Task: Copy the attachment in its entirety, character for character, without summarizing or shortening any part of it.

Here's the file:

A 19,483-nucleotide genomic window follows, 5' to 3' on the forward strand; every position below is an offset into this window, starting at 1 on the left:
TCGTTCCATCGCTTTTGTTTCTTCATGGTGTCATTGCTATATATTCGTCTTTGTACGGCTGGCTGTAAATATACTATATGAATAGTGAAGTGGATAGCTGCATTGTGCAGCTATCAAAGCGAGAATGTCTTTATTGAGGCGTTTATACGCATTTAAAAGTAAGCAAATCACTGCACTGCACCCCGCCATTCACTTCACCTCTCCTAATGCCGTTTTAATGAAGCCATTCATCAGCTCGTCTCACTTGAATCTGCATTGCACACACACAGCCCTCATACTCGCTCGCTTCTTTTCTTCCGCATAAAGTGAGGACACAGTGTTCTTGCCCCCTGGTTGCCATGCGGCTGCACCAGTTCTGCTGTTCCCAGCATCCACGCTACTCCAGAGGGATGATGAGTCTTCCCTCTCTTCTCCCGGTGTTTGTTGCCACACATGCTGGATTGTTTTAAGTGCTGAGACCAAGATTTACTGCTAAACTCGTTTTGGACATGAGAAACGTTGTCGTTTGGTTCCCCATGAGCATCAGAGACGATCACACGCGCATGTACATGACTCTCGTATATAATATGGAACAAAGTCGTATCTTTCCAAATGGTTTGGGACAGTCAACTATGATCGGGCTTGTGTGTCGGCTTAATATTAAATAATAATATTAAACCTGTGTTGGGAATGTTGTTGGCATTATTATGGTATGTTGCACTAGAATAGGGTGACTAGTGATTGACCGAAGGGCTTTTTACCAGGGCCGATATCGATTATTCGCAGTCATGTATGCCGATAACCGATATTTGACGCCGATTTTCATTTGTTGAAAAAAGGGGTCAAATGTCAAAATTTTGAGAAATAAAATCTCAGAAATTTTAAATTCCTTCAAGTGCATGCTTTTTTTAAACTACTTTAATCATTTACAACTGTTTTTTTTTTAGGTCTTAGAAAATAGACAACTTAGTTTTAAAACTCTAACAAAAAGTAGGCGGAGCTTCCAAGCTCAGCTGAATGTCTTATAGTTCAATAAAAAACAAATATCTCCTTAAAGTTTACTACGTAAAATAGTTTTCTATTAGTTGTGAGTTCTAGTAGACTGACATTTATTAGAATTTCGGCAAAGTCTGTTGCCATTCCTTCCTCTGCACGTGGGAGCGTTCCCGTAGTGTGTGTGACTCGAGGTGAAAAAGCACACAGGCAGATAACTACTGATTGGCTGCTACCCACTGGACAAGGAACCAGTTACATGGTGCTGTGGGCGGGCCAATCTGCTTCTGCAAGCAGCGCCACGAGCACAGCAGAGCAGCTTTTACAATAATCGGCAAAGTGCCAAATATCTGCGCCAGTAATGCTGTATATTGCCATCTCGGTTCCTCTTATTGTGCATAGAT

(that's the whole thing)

A 19,483-nucleotide genomic window follows, 5' to 3' on the forward strand; every position below is an offset into this window, starting at 1 on the left:
TCGTTCCATCGCTTTTGTTTCTTCATGGTGTCATTGCTATATATTCGTCTTTGTACGGCTGGCTGTAAATATACTATATGAATAGTGAAGTGGATAGCTGCATTGTGCAGCTATCAAAGCGAGAATGTCTTTATTGAGGCGTTTATACGCATTTAAAAGTAAGCAAATCACTGCACTGCACCCCGCCATTCACTTCACCTCTCCTAATGCCGTTTTAATGAAGCCATTCATCAGCTCGTCTCACTTGAATCTGCATTGCACACACACAGCCCTCATACTCGCTCGCTTCTTTTCTTCCGCATAAAGTGAGGACACAGTGTTCTTGCCCCCTGGTTGCCATGCGGCTGCACCAGTTCTGCTGTTCCCAGCATCCACGCTACTCCAGAGGGATGATGAGTCTTCCCTCTCTTCTCCCGGTGTTTGTTGCCACACATGCTGGATTGTTTTAAGTGCTGAGACCAAGATTTACTGCTAAACTCGTTTTGGACATGAGAAACGTTGTCGTTTGGTTCCCCATGAGCATCAGAGACGATCACACGCGCATGTACATGACTCTCGTATATAATATGGAACAAAGTCGTATCTTTCCAAATGGTTTGGGACAGTCAACTATGATCGGGCTTGTGTGTCGGCTTAATATTAAATAATAATATTAAACCTGTGTTGGGAATGTTGTTGGCATTATTATGGTATGTTGCACTAGAATAGGGTGACTAGTGATTGACCGAAGGGCTTTTTACCAGGGCCGATATCGATTATTCGCAGTCATGTATGCCGATAACCGATATTTGACGCCGATTTTCATTTGTTGAAAAAAGGGGTCAAATGTCAAAATTTTGAGAAATAAAATCTCAGAAATTTTAAATTCCTTCAAGTGCATGCTTTTTTTAAACTACTTTAATCATTTACAACTGTTTTTTTTTTAGGTCTTAGAAAATAGACAACTTAGTTTTAAAACTCTAACAAAAAGTAGGCGGAGCTTCCAAGCTCAGCTGAATGTCTTATAGTTCAATAAAAAACAAATATCTCCTTAAAGTTTACTACGTAAAATAGTTTTCTATTAGTTGTGAGTTCTAGTAGACTGACATTTATTAGAATTTCGGCAAAGTCTGTTGCCATTCCTTCCTCTGCACGTGGGAGCGTTCCCGTAGTGTGTGTGACTCGAGGTGAAAAAGCACACAGGCAGATAACTACTGATTGGCTGCTACCCACTGGACAAGGAACCAGTTACATGGTGCTGTGGGCGGGCCAATCTGCTTCTGCAAGCAGCGCCACGAGCACAGCAGAGCAGCTTTTACAATAATCGGCAAAGTGCCAAATATCTGCGCCAGTAATGCTGTATATTGCCATCTCGGTTCCTCTTATTGTGCATAGAT